NYPD increasing patrol in subway stations after string of pushes, attacks

Local News
Police in Times Square subway station

File photo: New York Police Officers patrol on foot the subway station of Times Square on December 31, 2015 in New York City.

NEW YORK CITY — After a string of subway pushes and attacks, the NYPD is sending dozens of police officers back into New York City’s transit system.

According to the NYPD, 120 officers are being moved back to the transit beat after being moved in the summer to help cover protests across the city.

The increase comes after three scary subway shovings in the past week alone.

The most frightening attack happened last week when a mother was randomly pushed in front of an oncoming train pulling into the Union Square station and thankfully survived to tell the tale.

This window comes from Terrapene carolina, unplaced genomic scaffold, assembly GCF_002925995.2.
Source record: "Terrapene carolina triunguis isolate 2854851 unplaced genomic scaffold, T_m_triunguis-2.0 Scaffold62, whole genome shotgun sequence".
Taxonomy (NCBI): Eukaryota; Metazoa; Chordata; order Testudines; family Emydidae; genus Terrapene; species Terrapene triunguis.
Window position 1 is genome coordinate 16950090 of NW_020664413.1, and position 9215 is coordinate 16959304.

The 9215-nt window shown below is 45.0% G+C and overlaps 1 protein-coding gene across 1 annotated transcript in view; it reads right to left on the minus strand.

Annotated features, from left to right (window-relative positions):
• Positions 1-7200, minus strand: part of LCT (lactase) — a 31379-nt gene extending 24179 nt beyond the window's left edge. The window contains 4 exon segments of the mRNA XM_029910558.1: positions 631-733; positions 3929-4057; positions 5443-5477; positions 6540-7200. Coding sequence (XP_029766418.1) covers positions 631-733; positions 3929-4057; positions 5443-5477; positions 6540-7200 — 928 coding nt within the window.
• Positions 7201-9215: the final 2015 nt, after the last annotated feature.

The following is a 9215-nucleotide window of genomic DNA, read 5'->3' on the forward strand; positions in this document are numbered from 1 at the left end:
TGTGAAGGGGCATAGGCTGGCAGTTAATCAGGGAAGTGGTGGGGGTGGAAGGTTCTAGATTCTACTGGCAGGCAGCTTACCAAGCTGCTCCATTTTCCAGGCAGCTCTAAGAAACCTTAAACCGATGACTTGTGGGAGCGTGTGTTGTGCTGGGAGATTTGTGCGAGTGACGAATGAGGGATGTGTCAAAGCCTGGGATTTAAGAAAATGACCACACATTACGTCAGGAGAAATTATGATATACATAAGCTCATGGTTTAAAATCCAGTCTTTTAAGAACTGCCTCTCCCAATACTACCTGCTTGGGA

Just a day earlier, an unidentified man shoved an off-duty UPS worker onto subway tracks at the Bryant Park station on Nov. 18.

Most recently, a homeless man was arrested early Tuesday for allegedly shoving a man off a train platform and onto the tracks at the Atlantic Avenue – Barclays Center subway station Sunday morning.

Police said there have been 20 similar attacks so far this year, up from 17 over all of 2019.

Police noted that crime in the transit system has dipped 27% this year, even while ridership is still down 60% due to the coronavirus pandemic.

Authorities said there have been about 5,300 calls involving emotionally disturbed people on the subways. Mayor Bill de Blasio has said the city’s focus is getting those people the help they need.

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